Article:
French Impressionism From the Museum of Fine Arts, Boston is the NGV’s latest international exclusive. And, despite a lockdown-delayed opening, it’s the piece de resistance of the gallery’s 2021 program. Years in the making, it’s a result of close collaboration with the curators of the US museum, which holds one of the most prized collections of impressionist art in the world. More than 100 masterpieces – including 79 that have never been exhibited in Australia before – from the late 19th century have landed in Melbourne, and are now gracing the ground level gallery walls of NGV International.

Speaking to Broadsheet, Miranda Wallace – senior curator of international exhibition projects at the NGV – explains just how she and her team worked with the Museum of Fine Arts: “[They] came up with this incredibly generous list [of artworks] and they said we could borrow these works … [then] it was a process of us thinking about how we display it, how we interpret it, what stories we try to draw out.” That this exhibition has become a reality – especially during Covid times – is a major coup.

Impressionist artists are known for painting “en plein air”, or outdoors, to capture a scene’s vibrant colours and natural light – the changing conditions in nature. One of the first works visitors will encounter is Pierre-Auguste Renoir’s Woman with a parasol and small child on a sunlit hillside. Like most pieces in this show, it’s one you can easily find thousands of images of online. But when you get up close to the original, you’ll be struck by just how much detail is lost in its photography. Renoir’s thick, luscious strokes look almost wet – as if they were painted yesterday.

Other revered works include Claude Monet’s exquisite depiction of Venice at dusk, Grand Canal, Venice from 1908 (who would have thought a single, violet brushstroke could so evocatively indicate a point of darkness?). And a late Vincent van Gogh, the radiant hillside scene Houses at Auvers from 1890, painted just a few months before his suicide. There are also several larger-than-life pieces that are often considered French-impressionist poster children: Renoir’s joyous dancing couple in Dance at Bougival from 1883, and Edouard Manet’s dark and moody The Street Singer from 1862.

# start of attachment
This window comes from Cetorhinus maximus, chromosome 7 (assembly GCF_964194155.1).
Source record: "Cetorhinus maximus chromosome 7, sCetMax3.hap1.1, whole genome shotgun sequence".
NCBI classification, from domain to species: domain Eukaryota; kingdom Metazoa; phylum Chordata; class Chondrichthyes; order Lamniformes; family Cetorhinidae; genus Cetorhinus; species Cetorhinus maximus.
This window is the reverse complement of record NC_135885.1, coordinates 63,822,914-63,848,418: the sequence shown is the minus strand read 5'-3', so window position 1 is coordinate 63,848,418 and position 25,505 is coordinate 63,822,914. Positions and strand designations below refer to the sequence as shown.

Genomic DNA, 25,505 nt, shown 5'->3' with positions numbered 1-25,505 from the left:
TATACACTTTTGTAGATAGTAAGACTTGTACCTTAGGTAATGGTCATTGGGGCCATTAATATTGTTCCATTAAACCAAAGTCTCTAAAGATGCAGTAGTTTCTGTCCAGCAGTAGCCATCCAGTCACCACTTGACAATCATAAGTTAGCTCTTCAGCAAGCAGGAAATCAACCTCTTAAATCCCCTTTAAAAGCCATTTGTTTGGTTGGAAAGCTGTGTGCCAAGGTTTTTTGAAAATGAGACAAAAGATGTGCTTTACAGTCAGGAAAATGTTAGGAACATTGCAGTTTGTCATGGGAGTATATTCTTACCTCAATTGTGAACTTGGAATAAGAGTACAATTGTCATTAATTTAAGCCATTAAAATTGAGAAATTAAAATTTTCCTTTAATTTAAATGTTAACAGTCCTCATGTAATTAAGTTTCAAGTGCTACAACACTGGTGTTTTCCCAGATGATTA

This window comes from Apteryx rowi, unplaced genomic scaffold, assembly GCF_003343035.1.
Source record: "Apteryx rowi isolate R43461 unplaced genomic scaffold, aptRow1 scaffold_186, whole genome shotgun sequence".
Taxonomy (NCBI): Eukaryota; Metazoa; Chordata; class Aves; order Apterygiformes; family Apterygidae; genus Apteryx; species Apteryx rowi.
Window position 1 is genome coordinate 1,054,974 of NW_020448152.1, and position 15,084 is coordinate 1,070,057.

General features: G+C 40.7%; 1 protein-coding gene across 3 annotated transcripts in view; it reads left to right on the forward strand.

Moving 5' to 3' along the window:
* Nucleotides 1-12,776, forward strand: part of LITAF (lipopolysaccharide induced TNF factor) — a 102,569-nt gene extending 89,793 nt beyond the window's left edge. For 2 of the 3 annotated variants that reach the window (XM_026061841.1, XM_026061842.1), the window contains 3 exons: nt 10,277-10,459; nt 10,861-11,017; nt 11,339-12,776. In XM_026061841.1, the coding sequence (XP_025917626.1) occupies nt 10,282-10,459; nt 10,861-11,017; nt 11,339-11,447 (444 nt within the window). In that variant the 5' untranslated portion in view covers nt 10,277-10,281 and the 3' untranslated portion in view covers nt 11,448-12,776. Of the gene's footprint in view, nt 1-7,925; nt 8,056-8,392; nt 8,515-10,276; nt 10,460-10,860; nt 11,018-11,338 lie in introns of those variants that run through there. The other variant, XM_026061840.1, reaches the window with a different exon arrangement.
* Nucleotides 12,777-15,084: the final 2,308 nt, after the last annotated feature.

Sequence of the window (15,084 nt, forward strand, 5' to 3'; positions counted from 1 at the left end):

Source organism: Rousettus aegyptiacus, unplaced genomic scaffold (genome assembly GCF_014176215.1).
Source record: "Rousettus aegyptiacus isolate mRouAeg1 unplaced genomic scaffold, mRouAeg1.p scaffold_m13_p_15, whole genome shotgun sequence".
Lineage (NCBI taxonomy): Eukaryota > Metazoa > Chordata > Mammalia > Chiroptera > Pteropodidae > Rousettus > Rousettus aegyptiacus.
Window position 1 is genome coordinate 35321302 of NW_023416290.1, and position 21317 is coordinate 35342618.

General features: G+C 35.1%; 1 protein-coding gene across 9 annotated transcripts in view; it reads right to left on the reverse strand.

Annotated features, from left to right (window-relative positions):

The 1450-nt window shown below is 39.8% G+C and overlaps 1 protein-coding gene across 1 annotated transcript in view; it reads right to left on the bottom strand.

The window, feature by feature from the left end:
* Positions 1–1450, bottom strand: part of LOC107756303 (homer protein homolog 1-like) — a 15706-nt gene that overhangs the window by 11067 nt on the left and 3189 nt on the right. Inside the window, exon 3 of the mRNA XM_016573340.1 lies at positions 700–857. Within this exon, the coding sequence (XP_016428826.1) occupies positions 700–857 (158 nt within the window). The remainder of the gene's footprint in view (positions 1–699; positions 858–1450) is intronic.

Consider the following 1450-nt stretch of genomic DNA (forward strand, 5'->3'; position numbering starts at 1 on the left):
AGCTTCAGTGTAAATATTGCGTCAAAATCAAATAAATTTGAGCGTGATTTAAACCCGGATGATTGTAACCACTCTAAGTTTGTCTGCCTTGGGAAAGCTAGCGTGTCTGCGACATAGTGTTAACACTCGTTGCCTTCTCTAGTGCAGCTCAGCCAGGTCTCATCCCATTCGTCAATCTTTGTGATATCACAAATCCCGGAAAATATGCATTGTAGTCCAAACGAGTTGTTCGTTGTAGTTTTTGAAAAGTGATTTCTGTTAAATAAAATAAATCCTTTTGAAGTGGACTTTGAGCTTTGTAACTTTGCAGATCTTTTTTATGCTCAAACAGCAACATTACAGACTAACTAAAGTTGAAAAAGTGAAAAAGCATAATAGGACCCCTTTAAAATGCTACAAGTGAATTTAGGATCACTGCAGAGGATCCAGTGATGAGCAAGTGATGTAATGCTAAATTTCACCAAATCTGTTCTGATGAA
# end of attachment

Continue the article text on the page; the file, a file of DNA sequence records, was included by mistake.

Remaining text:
In true blockbuster style, though, French Impressionism ends with a climax. An oval-shaped room holds 16 iconic Monets, portraying poppy-covered fields, undulating meadows and breathtaking beach scenes. The room itself emulates the gallery he helped design for his famed Water Lilies at the Musee de l’Orangerie in Paris.

What’s also enjoyable about experiencing these artworks at the NGV is how sophisticated yet accessible the exhibition’s design is. Wallace says, “Our exhibition designers wanted to make it a contemporary look at impressionism, but one that’s sympathetic [to] the ideas of the original movement.” Instead of busy wallpapers or pastels, the walls are all refreshingly white (though there is one ethereal mirrored area where you feel engulfed by clouds). But interestingly, some of the most lively colours in the artworks are mirrored in the gallery’s giant two-tone carpets.

Soundscapes and light projections are used to highlight key themes explored by the impressionists. You hear birds chirping as light filters through imaginary tree leaves, and water gurgling as if moving downstream. These modern-day interventions set the scene – they’re brief immersive moments experienced as you walk from one space to the next, preparing you to take in the next group of artworks in all of their dreaminess.

Two female impressionists also feature in the exhibition. There’s Mary Cassatt, an American painter and printmaker who lived most of her life in France and was lifelong friends with fellow impressionist Edgar Degas (whose work you’ll also find here). And Berthe Morisot, with her spontaneous, loose depiction of White flowers in a Bowl from 1885. In a room filled with studio still lifes of flowers and fruit, Morisot’s relentless artistic pursuits are captured in the accompanying wall quote: “To catch the fleeting moment – anything, however small, a smile, a flower, a fruit – is an ambition still unfulfilled.”

French Impressionism highlights artists and their relationships, their shared ambition and mutual support – ideals that are reflected in our relationship with the National Gallery of Victoria,” Matthew Teitelbaum, director of the Museum of Fine Arts, said in a statement. “This exhibition is a joyous celebration of our connections and a reminder that individuals and institutions thrive through reciprocity and generosity.”

French Impressionism From the Museum of Fine Arts, Boston runs from June 25 to October 3 at NGV International. Tickets are $30 for adults and $10 for children.